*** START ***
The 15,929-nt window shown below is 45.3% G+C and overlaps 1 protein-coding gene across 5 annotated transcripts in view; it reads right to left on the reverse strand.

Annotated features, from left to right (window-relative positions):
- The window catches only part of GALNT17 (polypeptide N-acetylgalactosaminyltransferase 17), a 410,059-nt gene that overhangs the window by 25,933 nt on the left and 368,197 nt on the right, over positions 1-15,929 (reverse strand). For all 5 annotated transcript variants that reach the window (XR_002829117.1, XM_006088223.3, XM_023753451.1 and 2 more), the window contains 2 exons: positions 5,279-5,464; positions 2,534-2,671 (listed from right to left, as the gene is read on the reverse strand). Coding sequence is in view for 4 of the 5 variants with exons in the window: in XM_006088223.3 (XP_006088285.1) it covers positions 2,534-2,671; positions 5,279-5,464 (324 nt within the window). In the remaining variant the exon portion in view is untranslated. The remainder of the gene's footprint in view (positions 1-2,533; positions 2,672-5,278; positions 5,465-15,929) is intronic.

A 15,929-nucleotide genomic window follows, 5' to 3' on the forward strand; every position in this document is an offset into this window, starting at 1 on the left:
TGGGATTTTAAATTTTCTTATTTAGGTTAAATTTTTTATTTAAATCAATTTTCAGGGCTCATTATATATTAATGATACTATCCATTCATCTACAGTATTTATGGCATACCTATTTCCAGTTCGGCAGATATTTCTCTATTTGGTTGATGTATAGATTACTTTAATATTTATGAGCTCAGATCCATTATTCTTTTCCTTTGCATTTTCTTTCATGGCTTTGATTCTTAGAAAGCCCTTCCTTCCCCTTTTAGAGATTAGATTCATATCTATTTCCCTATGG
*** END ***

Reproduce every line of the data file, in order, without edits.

The 15,929-nt window shown below is 45.3% G+C and overlaps 1 protein-coding gene across 5 annotated transcripts in view; it reads right to left on the reverse strand.

Annotated features, from left to right (window-relative positions):
- The window catches only part of GALNT17 (polypeptide N-acetylgalactosaminyltransferase 17), a 410,059-nt gene that overhangs the window by 25,933 nt on the left and 368,197 nt on the right, over positions 1-15,929 (reverse strand). For all 5 annotated transcript variants that reach the window (XR_002829117.1, XM_006088223.3, XM_023753451.1 and 2 more), the window contains 2 exons: positions 5,279-5,464; positions 2,534-2,671 (listed from right to left, as the gene is read on the reverse strand). Coding sequence is in view for 4 of the 5 variants with exons in the window: in XM_006088223.3 (XP_006088285.1) it covers positions 2,534-2,671; positions 5,279-5,464 (324 nt within the window). In the remaining variant the exon portion in view is untranslated. The remainder of the gene's footprint in view (positions 1-2,533; positions 2,672-5,278; positions 5,465-15,929) is intronic.

A 15,929-nucleotide genomic window follows, 5' to 3' on the forward strand; every position in this document is an offset into this window, starting at 1 on the left:
TGGGATTTTAAATTTTCTTATTTAGGTTAAATTTTTTATTTAAATCAATTTTCAGGGCTCATTATATATTAATGATACTATCCATTCATCTACAGTATTTATGGCATACCTATTTCCAGTTCGGCAGATATTTCTCTATTTGGTTGATGTATAGATTACTTTAATATTTATGAGCTCAGATCCATTATTCTTTTCCTTTGCATTTTCTTTCATGGCTTTGATTCTTAGAAAGCCCTTCCTTCCCCTTTTAGAGATTAGATTCATATCTATTTCCCTATGG